Volvo, the Swedish automaker owned by Geely, intends to sell only electric cars by 2030. To reach that goal, it says it will introduce one new battery-electric model a year between now and then. The EX90 — the electrified twin to the hugely popular XC90 — was unveiled a few weeks ago. In a teaser photo from earlier this year (see above), the company showed the EX90 in silhouette.
Next to it was a smaller car with similar styling cues, which everyone assumed was the new EX30 — an entry level electric SUV that Volvo hopes will help it increase global sales to 1.2 million vehicles a year from around 700,000 a year today. Recently, Volvo CEO Jim Rowan spoke to the press about the company’s plans and referred to the EX30 for the first time in public. “The little one will be a very important car for us,” he said, according to Handelsblatt (paywall).
The EX30 is expected to be available to customers late in 2023. It will be based on Geely’s Sustainable Experience Architecture (SEA) electric vehicle platform, which also forms the basis of the new Smart #1 introduced last spring. That car is 168 inches (4.27 m) long, 72 inches (1.8 m) wide, and 64.4 inches (1.64 m) high. In comparison, the XC40 Recharge and C40 Recharge are both 174.8 inches (4.45 m) long, 75.2 inches (1.9 m) wide, and 65 inches (1.65 m) high.
The Smart #1 has a 66 kWh battery, a single 268 horsepower (200 kW) motor, and a range of 273 miles (440 km) WLTP. Its base price is €41,490, which may be an indication of what the pricing will be for the EX30, which Volvo expects to be its best selling model in a few years.
The automotive press is ripe with speculation that the specs for the EX30 will be very close to those of the Smart #1, although Volvo has yet to release any official information about the new model. That speculation seems entirely plausible, even though it is unconfirmed.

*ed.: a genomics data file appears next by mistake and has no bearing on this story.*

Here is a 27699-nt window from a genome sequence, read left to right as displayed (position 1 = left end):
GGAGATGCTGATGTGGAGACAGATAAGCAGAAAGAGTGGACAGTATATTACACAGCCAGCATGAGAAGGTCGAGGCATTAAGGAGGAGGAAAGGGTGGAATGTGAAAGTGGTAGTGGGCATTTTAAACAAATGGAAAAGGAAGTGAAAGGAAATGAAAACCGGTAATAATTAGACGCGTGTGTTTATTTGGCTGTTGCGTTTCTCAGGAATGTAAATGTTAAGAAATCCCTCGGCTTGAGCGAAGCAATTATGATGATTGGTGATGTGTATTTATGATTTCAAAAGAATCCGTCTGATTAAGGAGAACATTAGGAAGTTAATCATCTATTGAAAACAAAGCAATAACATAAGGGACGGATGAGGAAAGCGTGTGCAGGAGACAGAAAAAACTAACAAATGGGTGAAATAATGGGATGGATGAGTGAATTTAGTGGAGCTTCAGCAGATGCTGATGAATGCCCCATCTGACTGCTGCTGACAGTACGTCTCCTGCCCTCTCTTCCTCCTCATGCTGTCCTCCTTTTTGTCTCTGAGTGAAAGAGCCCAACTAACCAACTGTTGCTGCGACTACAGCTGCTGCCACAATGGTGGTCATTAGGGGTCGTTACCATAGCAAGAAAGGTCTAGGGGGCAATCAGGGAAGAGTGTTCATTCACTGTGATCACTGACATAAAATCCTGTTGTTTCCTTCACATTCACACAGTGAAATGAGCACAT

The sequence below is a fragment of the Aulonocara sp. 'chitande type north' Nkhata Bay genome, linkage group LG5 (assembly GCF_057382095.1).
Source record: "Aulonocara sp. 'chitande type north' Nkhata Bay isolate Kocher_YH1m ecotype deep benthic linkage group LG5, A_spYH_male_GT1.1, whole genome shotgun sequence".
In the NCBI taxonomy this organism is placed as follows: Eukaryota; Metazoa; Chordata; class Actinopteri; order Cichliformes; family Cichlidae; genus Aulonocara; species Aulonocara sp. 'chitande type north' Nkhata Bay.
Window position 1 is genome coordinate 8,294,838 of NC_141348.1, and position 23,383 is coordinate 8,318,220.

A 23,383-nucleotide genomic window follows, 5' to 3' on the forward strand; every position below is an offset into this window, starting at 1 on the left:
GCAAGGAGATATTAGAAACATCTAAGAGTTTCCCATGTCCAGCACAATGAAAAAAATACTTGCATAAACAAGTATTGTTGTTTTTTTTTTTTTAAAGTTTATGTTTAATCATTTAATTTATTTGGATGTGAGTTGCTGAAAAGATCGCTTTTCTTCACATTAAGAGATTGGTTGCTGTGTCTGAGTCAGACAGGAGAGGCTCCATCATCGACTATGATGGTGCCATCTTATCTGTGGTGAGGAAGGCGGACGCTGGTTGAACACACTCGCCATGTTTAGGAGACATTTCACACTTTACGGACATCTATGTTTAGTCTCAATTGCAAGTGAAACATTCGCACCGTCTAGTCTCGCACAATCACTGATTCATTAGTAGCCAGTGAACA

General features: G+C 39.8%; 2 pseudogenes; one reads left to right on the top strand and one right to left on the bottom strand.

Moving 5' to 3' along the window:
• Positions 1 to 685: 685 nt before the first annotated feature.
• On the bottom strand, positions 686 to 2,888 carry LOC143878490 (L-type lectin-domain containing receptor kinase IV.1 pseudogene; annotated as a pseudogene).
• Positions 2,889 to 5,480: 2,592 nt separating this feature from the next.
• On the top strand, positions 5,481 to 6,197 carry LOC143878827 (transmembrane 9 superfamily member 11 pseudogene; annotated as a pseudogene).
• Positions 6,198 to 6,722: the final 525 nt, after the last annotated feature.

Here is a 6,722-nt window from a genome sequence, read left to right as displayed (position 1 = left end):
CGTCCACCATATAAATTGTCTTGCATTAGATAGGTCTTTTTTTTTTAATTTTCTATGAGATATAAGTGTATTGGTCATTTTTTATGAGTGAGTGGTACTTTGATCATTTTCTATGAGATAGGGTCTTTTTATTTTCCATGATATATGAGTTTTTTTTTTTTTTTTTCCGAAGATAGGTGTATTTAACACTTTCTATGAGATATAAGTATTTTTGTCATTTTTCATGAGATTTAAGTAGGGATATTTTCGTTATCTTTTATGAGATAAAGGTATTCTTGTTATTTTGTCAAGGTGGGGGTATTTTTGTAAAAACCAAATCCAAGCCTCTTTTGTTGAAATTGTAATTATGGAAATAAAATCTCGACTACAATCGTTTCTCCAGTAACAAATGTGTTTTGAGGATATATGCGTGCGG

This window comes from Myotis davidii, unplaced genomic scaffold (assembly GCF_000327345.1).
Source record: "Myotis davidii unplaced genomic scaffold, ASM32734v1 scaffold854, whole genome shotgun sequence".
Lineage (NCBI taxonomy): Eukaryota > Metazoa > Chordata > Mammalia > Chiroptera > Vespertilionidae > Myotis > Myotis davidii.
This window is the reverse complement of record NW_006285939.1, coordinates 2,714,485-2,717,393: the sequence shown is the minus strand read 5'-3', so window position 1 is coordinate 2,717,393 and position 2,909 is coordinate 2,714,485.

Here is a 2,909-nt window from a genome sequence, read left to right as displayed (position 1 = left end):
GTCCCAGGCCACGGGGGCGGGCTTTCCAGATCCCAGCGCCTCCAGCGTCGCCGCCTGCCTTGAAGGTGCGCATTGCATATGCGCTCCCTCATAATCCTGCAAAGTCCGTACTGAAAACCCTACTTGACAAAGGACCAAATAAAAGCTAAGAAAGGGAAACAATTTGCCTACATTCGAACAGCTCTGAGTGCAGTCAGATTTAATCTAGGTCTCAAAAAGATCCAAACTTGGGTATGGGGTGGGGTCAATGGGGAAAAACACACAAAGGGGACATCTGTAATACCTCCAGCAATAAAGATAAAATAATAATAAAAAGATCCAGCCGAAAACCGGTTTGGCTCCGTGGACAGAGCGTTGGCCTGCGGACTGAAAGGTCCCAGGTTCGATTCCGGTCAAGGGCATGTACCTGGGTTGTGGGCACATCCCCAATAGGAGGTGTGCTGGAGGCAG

Volvo EX30 Aimed At Younger Buyers
Electrive says with the introduction of the EX30, the average age of Volvo buyers is expected to drop by 10 years. But Rowan is concerned that will be too costly for younger buyers and so Volvo plans on selling it primarily on a subscription basis for a monthly fee. “With the subscription model, it is more possible to appeal to younger customers,” Rowan says. Handelsblatt estimates the subscription would be about 600 to 700 euros a month.
Electrive also says Volvo has ruled out battery swapping as a way to keep prices manageable for younger buyers. That may be because the battery pack will be a structural component of the car for added safety — a virtue that Volvo has leveraged to appeal to customers for nearly 100 years.
Rowan said Volvo will offer a choice of batteries in the EX30 “so a customer can choose the range that best fits their lifestyle and their budget.” He added that Gen Z buyers “still want top safety equipment, a fantastic ride and high quality.” Autoblog points out the Honda-e sells in Europe with a 35 kWh battery — enough for a range of 135 miles.
Jim Rowan also predicts electric cars will reach price parity with conventional cars by 2025. At the moment, the conventional XC40 starting price is $17,200 less than the XC40 Recharge. Barring further global upheavals, Rowan said, “I still think we are very much on track for price parity, because prices will come down pretty quickly when supply starts to meet demand again. In addition, we are starting to see some really interesting things when it comes to anode and cathode materials and battery chemistries such as the use of LFP (lithium iron phosphate) in certain cases. That’s all going to bring down the cost to price parity.”
Will It Come To America?
The United States is a very important market for Volvo and the EX30 is a very important vehicle for Volvo. It seems essential the company sell its “baby” SUV in America and yet there are a number of factors that will make that a challenge.
First, it will be competing against cars from other manufacturers that may be eligible for the new $7,500 electric car tax credit. Volvo does have a factory in South Carolina, but unless it builds the EX30 there, the car will face a significant price disadvantage. Second, little is known about the supply chain for Volvo’s batteries. Unless the battery materials and components meet US sourcing requirements, the cars won’t be eligible for the US federal tax credit even if final assembly takes place in America.
Geely is a Chinese company. The majority of battery materials and components come from China. How likely is it that
Chairman Mao President Xi will smile upon Geely if it shifts its supply chain to please American regulators? The future of the littlest Volvo is simply unknown and unknowable at this moment.
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